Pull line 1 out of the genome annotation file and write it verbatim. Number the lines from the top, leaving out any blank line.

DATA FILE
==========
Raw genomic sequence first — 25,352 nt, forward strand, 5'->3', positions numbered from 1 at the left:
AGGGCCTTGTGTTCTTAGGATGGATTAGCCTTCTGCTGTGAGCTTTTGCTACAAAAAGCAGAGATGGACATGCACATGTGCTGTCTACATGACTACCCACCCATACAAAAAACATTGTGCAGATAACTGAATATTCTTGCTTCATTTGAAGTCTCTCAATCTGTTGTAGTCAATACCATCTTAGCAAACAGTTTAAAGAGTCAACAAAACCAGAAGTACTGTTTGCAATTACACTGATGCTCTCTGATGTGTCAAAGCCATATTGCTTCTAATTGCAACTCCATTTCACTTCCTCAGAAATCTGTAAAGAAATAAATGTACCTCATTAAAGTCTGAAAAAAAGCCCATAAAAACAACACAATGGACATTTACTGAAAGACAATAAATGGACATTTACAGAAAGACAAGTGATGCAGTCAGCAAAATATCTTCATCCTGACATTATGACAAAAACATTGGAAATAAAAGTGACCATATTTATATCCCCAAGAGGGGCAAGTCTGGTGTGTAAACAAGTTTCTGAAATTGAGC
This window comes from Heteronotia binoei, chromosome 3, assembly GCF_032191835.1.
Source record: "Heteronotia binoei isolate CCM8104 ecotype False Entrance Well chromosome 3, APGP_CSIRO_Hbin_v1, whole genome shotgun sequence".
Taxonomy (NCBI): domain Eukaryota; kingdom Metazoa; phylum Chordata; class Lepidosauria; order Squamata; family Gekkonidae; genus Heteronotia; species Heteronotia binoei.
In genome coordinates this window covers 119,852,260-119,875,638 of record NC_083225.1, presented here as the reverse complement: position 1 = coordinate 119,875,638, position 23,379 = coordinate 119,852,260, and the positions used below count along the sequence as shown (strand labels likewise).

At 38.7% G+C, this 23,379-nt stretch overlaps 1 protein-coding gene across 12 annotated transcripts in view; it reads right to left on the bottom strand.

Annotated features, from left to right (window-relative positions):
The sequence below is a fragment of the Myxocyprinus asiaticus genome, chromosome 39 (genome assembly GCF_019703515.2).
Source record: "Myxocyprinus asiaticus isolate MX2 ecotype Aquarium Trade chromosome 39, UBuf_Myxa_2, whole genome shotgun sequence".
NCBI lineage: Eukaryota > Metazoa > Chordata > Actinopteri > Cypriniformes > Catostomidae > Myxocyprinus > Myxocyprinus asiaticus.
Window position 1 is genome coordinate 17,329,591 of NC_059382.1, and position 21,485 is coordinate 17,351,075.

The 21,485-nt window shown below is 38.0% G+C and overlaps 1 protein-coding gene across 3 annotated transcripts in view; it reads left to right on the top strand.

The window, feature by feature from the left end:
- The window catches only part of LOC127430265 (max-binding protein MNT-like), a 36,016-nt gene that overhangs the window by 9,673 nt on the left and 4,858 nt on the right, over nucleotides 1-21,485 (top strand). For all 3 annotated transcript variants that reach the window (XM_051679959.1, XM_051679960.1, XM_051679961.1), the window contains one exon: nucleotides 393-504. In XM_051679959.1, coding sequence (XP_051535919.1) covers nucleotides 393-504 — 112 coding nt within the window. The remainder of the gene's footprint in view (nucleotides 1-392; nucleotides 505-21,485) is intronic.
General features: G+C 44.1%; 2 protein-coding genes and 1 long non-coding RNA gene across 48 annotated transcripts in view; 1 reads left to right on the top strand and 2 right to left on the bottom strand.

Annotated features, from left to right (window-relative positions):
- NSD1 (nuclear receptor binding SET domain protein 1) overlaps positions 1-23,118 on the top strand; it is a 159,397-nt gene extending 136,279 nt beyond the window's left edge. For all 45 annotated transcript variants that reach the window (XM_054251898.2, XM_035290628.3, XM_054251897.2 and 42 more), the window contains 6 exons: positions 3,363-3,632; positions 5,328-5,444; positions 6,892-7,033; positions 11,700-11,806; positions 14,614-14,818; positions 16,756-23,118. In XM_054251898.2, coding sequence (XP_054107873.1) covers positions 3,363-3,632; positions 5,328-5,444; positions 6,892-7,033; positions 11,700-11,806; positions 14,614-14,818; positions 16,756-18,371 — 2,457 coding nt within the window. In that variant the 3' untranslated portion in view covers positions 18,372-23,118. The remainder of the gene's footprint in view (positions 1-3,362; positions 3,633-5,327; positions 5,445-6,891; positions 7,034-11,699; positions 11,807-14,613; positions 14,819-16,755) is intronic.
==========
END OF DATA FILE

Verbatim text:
Raw genomic sequence first — 25,352 nt, forward strand, 5'->3', positions numbered from 1 at the left: